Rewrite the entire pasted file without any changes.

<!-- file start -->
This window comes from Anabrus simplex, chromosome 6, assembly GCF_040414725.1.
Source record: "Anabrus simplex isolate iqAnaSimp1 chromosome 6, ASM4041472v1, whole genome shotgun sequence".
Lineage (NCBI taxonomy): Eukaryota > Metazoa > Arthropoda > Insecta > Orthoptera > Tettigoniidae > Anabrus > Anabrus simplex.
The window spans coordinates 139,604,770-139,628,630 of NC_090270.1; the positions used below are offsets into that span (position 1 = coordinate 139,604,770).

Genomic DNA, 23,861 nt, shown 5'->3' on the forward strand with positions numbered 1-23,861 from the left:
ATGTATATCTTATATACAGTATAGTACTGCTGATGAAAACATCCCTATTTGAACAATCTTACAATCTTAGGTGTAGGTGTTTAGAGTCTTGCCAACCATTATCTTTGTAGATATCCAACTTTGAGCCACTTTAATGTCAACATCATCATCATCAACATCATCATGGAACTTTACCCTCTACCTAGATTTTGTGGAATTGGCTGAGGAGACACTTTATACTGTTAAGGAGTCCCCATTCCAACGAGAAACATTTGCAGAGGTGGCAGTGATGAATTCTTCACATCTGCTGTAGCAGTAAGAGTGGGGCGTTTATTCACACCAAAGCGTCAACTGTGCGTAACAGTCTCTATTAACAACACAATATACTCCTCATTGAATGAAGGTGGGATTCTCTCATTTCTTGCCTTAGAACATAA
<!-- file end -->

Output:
This window comes from Anabrus simplex, chromosome 6, assembly GCF_040414725.1.
Source record: "Anabrus simplex isolate iqAnaSimp1 chromosome 6, ASM4041472v1, whole genome shotgun sequence".
Lineage (NCBI taxonomy): Eukaryota > Metazoa > Arthropoda > Insecta > Orthoptera > Tettigoniidae > Anabrus > Anabrus simplex.
The window spans coordinates 139,604,770-139,628,630 of NC_090270.1; the positions used below are offsets into that span (position 1 = coordinate 139,604,770).

Genomic DNA, 23,861 nt, shown 5'->3' on the forward strand with positions numbered 1-23,861 from the left:
ATGTATATCTTATATACAGTATAGTACTGCTGATGAAAACATCCCTATTTGAACAATCTTACAATCTTAGGTGTAGGTGTTTAGAGTCTTGCCAACCATTATCTTTGTAGATATCCAACTTTGAGCCACTTTAATGTCAACATCATCATCATCAACATCATCATGGAACTTTACCCTCTACCTAGATTTTGTGGAATTGGCTGAGGAGACACTTTATACTGTTAAGGAGTCCCCATTCCAACGAGAAACATTTGCAGAGGTGGCAGTGATGAATTCTTCACATCTGCTGTAGCAGTAAGAGTGGGGCGTTTATTCACACCAAAGCGTCAACTGTGCGTAACAGTCTCTATTAACAACACAATATACTCCTCATTGAATGAAGGTGGGATTCTCTCATTTCTTGCCTTAGAACATAA